As an English teacher I was always looking for poems which would resonate with our young people intrigue and engage them. Because my students were not always in the mood to work… or should I say, were not often in the mood to work, shorter poems stood a better chance than longer ones; at the same time my students were not stupid, far from it, and they needed something which would capture their imagination and resonate with them… otherwise thy might start throwing things around the room, pens, paper airplanes, chairs, each other…
This poem by Edwin Arlington Robinson certainly did that; despite it having been written over a hundred years ago, it was easy for my clever students to envisualise Richard Cory, they could understand the point of view of the people watching him pass by, they ‘got’ that he could be popular and loved despite his riches and social standing, because of his grace and lack of arrogance.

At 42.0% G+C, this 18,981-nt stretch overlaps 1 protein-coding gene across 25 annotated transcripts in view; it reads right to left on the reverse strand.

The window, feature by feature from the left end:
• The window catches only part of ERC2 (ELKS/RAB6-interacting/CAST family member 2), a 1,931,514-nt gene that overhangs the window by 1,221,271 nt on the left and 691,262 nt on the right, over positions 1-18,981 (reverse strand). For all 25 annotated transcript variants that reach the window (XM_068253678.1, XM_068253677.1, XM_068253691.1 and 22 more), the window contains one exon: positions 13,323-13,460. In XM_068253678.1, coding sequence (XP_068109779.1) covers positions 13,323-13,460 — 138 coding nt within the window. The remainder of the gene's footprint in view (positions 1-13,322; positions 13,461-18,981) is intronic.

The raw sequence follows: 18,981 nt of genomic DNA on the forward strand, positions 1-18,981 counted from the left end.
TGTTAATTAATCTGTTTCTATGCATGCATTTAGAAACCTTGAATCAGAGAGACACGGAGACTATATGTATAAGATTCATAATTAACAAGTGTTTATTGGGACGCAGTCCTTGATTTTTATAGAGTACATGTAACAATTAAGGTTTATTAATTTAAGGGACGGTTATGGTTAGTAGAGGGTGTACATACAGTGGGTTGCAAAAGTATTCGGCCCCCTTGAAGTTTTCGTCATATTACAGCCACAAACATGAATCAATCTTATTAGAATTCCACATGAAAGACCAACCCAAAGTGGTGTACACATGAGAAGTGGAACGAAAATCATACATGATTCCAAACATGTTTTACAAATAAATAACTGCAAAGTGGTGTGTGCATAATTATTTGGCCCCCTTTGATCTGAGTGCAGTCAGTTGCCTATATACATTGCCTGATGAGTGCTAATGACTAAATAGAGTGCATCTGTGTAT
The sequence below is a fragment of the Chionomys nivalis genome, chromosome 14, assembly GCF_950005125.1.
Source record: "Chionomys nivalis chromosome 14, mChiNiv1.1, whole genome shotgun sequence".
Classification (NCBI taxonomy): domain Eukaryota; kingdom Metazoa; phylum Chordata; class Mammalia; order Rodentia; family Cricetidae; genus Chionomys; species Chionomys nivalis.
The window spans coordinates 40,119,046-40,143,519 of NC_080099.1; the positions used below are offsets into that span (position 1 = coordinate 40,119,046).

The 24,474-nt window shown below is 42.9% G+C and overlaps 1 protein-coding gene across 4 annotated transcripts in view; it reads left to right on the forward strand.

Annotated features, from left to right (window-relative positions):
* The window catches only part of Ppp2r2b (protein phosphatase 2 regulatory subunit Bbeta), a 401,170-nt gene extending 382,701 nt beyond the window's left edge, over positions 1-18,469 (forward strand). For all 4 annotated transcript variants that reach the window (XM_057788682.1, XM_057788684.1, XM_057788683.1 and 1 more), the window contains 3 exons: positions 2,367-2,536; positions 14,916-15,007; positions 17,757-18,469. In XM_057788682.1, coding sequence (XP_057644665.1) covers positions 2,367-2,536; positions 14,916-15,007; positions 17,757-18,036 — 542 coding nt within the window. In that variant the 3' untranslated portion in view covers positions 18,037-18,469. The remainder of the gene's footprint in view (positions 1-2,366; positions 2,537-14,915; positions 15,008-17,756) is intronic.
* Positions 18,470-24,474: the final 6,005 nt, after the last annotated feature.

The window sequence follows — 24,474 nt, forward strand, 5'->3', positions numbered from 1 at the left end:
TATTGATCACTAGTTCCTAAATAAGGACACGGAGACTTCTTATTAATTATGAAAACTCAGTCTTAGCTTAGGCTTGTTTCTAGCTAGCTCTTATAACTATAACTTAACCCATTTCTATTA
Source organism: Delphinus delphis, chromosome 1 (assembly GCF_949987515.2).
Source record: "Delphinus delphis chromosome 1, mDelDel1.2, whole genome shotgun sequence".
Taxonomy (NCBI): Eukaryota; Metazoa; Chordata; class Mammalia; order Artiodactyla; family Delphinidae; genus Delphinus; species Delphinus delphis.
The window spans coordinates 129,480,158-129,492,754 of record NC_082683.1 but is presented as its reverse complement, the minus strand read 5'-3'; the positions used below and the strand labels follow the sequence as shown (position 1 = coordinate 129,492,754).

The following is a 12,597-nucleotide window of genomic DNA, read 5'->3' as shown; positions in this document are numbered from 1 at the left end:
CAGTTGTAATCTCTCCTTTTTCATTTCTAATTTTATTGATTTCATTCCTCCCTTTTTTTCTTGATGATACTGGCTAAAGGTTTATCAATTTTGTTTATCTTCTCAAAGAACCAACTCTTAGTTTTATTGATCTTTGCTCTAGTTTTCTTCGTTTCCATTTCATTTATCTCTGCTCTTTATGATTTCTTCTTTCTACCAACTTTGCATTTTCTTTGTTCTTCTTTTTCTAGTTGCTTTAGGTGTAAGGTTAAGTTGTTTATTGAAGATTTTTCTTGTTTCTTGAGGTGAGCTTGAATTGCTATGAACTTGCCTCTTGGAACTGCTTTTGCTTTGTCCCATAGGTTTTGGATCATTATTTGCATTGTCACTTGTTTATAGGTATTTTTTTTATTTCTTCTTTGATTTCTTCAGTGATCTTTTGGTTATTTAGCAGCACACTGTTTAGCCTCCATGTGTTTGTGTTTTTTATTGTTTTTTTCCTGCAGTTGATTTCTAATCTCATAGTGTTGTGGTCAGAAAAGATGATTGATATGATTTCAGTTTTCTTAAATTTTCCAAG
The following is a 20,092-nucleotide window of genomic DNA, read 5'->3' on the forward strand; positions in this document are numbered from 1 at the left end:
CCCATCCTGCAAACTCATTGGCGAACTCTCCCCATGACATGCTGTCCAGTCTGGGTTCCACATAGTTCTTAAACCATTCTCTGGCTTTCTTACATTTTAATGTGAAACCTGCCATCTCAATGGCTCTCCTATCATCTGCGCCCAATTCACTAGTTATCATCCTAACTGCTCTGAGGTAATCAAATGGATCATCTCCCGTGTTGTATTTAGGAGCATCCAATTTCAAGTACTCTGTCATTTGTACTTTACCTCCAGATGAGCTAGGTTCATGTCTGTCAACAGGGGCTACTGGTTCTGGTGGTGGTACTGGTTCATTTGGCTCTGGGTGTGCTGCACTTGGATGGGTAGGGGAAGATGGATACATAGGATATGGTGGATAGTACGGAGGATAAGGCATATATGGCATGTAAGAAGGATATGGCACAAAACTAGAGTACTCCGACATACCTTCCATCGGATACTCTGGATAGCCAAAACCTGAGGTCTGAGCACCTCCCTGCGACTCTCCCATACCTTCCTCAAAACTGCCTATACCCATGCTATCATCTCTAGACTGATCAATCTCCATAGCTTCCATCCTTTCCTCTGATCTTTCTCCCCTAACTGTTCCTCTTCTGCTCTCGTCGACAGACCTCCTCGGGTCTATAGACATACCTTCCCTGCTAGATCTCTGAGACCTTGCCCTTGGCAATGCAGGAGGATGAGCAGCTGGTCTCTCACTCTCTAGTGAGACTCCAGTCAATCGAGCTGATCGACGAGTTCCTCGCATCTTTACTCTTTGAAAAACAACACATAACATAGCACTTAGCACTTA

I always got great work from them about this poem, and they got great marks in their work and ultimately their exams.
Whenever Richard Cory went down town,
We people on the pavement looked at him:
He was a gentleman from sole to crown,
Clean favoured and imperially slim.
And he was always quietly arrayed,
And he was always human when he talked,
But still he fluttered pulses when he said,
“Good-morning and he glittered when he walked.
And he was rich–yes, richer than a king–
And admirably schooled in every grace:
In fine, we thought that he was everything
To make us wish that we were in his place.
So on we worked, and waited for the light,
And went without the meat and cursed the bread;
And Richard Cory, one calm summer night,
Went home and put a bullet through his head.